Listening to your tapes  instead of customers, can get a cashier into big trouble.
Listening to your tapes instead of customers, can get a cashier into big trouble. | Source

Now we Look Into the Future

in 2019, into a section of “these” businesses who have been shackled by Slack-Minded Employees and still getting paid for it. Sure, these same lazy-minded employees have been taken to the office and talked to by their supervisors and store managers, but noting is never done because the Slack-Minded workers can always tell the higher-ups that there is a Legal Precedent here and Management cannot treat Slack-Minded Employees for whatever reason and powerful organizations such as the A.C.L.U. can back “these” employees and keep their jobs.

Let’s look at what I started to talk about in the beginning of this hub. It all has everything to do with a Slack-Minded Employee who is Allowed to Not Take Care of Their Customers and Get by With it. For instance, I walk-up to the cash register at this Slack-Minded Employee and take my groceries out of my shopping cart and the Slack-Minded Employee is too busy talking to a co-worker on the next aisle. So I am neglected, so what?

I do my best to keep a civil mind about me. But the more that I ask the Slack-Minded Employee what is going on or why are you NOT checking my groceries out, the only thing that I get is: Hey, I am working here for Minimum Wage. So back off! And the manager with head hung low is left to agree with the Slack-Minded Employee.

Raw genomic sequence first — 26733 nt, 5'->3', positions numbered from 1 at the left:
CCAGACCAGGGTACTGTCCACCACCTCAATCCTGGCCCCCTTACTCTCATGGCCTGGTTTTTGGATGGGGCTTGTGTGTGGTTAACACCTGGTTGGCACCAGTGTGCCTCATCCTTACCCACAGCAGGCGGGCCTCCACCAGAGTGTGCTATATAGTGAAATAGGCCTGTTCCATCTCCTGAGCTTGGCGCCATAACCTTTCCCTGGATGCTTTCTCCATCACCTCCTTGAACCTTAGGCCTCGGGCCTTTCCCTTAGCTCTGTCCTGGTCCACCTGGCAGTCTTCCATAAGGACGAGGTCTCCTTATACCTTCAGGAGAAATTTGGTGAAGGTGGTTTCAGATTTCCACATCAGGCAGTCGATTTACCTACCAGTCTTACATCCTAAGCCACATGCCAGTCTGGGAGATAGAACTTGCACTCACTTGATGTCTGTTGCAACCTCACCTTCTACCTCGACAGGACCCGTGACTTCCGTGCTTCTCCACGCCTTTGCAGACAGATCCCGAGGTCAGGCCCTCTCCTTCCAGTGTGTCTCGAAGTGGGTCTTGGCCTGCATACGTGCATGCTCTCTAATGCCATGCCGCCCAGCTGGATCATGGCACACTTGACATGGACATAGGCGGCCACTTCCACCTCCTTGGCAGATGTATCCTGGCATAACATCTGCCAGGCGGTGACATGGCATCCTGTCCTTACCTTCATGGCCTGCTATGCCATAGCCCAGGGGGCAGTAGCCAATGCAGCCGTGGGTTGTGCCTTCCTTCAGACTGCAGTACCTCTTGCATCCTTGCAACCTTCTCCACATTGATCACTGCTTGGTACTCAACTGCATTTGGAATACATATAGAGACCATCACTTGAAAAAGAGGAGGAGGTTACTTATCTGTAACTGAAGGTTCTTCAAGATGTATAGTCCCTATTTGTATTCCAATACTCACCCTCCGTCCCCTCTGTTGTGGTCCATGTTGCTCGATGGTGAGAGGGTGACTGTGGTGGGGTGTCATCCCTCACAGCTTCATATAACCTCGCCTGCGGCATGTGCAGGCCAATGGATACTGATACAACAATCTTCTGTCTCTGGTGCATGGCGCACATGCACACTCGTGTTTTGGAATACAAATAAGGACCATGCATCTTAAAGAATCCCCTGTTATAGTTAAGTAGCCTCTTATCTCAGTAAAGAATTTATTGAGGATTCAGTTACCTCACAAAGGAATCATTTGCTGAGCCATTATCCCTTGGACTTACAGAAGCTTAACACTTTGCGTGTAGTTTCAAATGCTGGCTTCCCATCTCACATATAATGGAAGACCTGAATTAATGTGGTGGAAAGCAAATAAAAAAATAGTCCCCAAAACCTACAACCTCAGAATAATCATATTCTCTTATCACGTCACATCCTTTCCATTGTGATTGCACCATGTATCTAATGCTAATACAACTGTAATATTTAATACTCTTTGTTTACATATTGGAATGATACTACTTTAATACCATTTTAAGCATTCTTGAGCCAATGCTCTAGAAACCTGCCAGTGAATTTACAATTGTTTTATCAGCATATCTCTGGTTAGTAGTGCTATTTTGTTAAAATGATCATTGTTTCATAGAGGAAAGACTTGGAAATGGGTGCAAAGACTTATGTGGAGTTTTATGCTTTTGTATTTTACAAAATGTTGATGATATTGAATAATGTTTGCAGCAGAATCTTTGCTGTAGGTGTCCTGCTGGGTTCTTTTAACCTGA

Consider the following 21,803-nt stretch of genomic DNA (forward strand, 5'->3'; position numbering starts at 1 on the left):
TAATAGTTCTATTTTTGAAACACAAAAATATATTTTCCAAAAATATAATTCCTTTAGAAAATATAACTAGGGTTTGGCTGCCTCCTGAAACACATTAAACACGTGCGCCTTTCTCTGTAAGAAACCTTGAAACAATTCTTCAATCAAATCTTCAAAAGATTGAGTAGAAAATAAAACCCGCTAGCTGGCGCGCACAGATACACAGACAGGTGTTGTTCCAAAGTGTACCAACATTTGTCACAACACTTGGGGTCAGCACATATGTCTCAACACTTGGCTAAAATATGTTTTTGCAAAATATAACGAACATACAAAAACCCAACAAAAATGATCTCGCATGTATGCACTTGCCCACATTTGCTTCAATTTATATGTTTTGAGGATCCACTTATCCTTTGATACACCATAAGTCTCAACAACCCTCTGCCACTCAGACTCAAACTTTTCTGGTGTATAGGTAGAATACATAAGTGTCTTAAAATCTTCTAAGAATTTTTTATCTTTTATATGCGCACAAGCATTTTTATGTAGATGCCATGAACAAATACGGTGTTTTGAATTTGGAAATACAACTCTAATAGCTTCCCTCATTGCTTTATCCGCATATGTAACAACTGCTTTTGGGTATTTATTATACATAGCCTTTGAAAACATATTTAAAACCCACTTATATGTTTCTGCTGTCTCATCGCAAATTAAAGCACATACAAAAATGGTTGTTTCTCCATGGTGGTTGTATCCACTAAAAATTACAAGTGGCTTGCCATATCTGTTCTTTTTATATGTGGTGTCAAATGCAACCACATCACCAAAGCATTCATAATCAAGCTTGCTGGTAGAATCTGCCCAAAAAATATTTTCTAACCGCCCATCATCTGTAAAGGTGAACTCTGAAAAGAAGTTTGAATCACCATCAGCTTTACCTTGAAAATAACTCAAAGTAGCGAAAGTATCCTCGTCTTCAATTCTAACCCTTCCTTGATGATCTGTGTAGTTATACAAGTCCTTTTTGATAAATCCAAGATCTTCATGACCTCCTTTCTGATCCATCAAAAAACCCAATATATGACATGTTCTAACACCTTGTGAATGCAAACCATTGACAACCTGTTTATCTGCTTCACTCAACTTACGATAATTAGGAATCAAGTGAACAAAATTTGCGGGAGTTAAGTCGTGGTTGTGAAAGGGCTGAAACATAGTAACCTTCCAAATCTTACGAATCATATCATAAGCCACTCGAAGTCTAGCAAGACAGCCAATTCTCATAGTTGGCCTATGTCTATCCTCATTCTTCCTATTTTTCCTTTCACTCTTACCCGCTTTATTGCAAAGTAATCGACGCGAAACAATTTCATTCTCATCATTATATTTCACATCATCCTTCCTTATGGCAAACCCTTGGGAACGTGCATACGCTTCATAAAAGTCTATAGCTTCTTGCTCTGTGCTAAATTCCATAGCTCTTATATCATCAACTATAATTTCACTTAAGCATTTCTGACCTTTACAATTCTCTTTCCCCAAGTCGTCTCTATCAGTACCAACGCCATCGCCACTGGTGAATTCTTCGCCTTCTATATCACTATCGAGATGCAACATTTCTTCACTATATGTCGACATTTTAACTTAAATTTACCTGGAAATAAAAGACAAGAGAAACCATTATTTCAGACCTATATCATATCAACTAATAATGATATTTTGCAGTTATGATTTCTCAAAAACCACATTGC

I am left to wonder what “that” Humble-Minded Mule would have done so many years ago?

April 9, 2019________________________________________________

Cashiers who do not show courtesy to their customers could get terminated.
Cashiers who do not show courtesy to their customers could get terminated. | Source

© 2019 Kenneth Avery


This website uses cookies

As a user in the EEA, your approval is needed on a few things. To provide a better website experience, uses cookies (and other similar technologies) and may collect, process, and share personal data. Please choose which areas of our service you consent to our doing so.

For more information on managing or withdrawing consents and how we handle data, visit our Privacy Policy at:

Show Details
HubPages Device IDThis is used to identify particular browsers or devices when the access the service, and is used for security reasons.
LoginThis is necessary to sign in to the HubPages Service.
Google RecaptchaThis is used to prevent bots and spam. (Privacy Policy)
AkismetThis is used to detect comment spam. (Privacy Policy)
HubPages Google AnalyticsThis is used to provide data on traffic to our website, all personally identifyable data is anonymized. (Privacy Policy)
HubPages Traffic PixelThis is used to collect data on traffic to articles and other pages on our site. Unless you are signed in to a HubPages account, all personally identifiable information is anonymized.
Amazon Web ServicesThis is a cloud services platform that we used to host our service. (Privacy Policy)
CloudflareThis is a cloud CDN service that we use to efficiently deliver files required for our service to operate such as javascript, cascading style sheets, images, and videos. (Privacy Policy)